[Numpy-discussion] Simplifying array()

Colin J. Williams cjw at sympatico.ca
Thu Jan 13 16:45:04 CST 2005


Todd Miller wrote:

>On Thu, 2005-01-13 at 10:26 -0500, Colin J. Williams wrote:
>  
>
>>Todd Miller wrote:
>>
>>    
>>
>>>Someone (way to go Rory!) recently posted a patch (woohoo!) for
>>>numarray which I think bears a little discussion since it involves
>>>the re-write of a fundamental numarray function: array().
>>>The patch fixes a number of bugs and deconvolutes the logic of array().
>>>
>>>The patch is here if you want to look at it yourself:
>>>
>>>http://sourceforge.net/tracker/?atid=450449&group_id=1369&func=browse
>>>
>>>One item I thought needed some discussion was the removal of two
>>>features:
>>>
>>> 
>>>
>>>      
>>>
>>>> * array() does too much. E.g., handling file/memory instances for
>>>>   'sequence'. There's fromfile for the former, and users needing
>>>>   the latter functionality should be clued up enough to
>>>>   instantiate NumArray directly.
>>>>   
>>>>
>>>>        
>>>>
>>>I agree with this myself.  Does anyone care if they will no longer be
>>>able to construct an array from a file or buffer object using array()
>>>rather than fromfile() or NumArray(), respectively?  Is a deprecation
>>>process necessary to remove them? 
>>> 
>>>
>>>      
>>>
>>I would suggest deprecation on the way to removal.  For the newcomer, 
>>who is not yet "clued up"
>>some advice on the instantiation of NumArray would help.
>>    
>>
>
>That's fair.  The docstring for NumArray needs beefing up along the same
>lines as Rory's work on array().  
>
and, I would suggest, the documentation.

>I initially liked Florian's idea of
>frombuffer() but since I can't think of how it's not identical to
>NumArray(),  I'm not sure there's any point.
>
>  
>
>>Rory leaves in type and typecode.  It would be good to eliminate this 
>>apparent overlap.  Why not
>>deprecate and then drop type?  
>>    
>>
>
>Some people like type.  I don't want to touch this.
>  
>
The basic suggestion was to drop one or the other, since one is an _nt 
entry and either an instance of a function while the other is a string.  
I recognize that "type" has become accepted in the numarray community 
but the same word is used by Python for a utility function.

>  
>
>>It would be good to clarify the acceptable content of a sequence.  A 
>>list, perhaps with sublists, of
>>numbers is clear enough but what about a sequence of NumArray instances 
>>or even a sequence
>>of numbers, mixed with NumArray instances?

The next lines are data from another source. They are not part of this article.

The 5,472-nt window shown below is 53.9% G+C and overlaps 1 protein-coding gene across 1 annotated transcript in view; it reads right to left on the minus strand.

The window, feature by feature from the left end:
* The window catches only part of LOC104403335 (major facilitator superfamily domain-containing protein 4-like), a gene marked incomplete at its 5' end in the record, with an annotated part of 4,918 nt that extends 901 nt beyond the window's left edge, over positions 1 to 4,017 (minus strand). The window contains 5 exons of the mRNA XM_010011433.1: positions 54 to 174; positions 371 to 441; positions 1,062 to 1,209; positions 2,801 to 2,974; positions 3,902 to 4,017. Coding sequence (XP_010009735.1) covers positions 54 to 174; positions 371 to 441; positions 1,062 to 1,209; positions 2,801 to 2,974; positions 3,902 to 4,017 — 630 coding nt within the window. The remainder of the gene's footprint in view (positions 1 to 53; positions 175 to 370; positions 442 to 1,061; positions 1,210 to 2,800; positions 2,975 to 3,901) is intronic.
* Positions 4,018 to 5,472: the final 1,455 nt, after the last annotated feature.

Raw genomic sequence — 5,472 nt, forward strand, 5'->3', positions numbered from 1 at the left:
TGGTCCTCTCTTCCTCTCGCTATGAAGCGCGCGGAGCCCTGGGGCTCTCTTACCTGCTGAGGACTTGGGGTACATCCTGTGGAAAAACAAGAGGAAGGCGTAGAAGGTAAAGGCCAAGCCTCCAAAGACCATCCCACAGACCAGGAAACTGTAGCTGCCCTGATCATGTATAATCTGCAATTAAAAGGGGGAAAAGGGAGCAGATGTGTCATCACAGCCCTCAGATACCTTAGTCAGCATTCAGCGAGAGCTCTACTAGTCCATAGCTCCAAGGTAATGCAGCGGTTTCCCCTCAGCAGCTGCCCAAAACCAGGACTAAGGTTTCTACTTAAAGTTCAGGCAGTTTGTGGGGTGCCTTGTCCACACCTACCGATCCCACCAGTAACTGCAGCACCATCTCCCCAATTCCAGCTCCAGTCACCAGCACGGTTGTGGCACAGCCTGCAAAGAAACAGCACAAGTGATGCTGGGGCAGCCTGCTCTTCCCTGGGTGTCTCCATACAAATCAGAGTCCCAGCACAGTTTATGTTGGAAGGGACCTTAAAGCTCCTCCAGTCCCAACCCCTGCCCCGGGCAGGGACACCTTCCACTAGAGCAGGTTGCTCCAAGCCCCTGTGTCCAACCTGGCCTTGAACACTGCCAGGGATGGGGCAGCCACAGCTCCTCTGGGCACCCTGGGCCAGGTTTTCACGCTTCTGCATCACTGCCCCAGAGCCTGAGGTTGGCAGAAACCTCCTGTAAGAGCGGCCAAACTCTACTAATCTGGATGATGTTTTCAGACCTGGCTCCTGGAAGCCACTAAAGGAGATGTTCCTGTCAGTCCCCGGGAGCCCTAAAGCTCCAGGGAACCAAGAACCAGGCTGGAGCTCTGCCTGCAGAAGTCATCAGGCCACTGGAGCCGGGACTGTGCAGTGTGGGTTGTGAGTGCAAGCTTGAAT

>>    
>>
>
>The patch has a new docstring which spells out the array() construction
>algorithm.  Lists of arrays would be seen as "numerical sequences".
>
>  
>
>>Is the function asarray redundant?
>>    
>>
>
>Yes,  but it's clear and also needed for backward compatibility with
>Numeric.  Besides, it's not just redundant,  it's an idiom...
>  
>
*asarray*( 	seq, type=None, typecode=None)

This function converts scalars, lists and tuples to a numarray, when 
possible. It passes numarrays through, making copies only to convert 
types. In any other case a TypeError is raised.

*astype*( 	type)

  The astype method returns a copy of the array converted to the 
specified type. As with any copy, the new array is aligned, contiguous, 
and in native machine byte order. If the specified type is the same as 
current type, a copy is /still/ made.


*array*( 	sequence=None, typecode=None, copy=1, savespace=0, type=None, 
shape=None)


It seems that the function array could be used in place of either the 
function asarray or  the method astype:

     >>> import numarray.numerictypes as _nt
     >>> import numarray.numarraycore as _n
     >>> a= _n.array([1, 2])
     >>> a
    array([1, 2])
     >>> a._type
    Int32
     >>> b= a.astype(_nt.Float64)
     >>> b._type
    Float64
     >>> a._type
    Int32
     >>> c= _n.array(seq= a, type= _nt.Float64)
    Traceback (most recent call last):
      File "<stdin>", line 1, in ?
    TypeError: array() got an unexpected keyword argument 'seq'
     >>> c= _n.array(a, type= _nt.Float64)
     >>> c._type
    Float64
     >>>

>  
>
>>I suggest that the copy parameter be of the BoolType.  This probably has 
>>no practical impact but
>>it is consistent with current Python usage and makes it clear that this 
>>is a Yes/No parameter,
>>rather than specifying a number of copies.
>>    
>>
>
>Fair enough.  Backward compatibility dictates not *requiring* a bool,
>but using it as a default is fine.
>
>
>  
>
Colin W.




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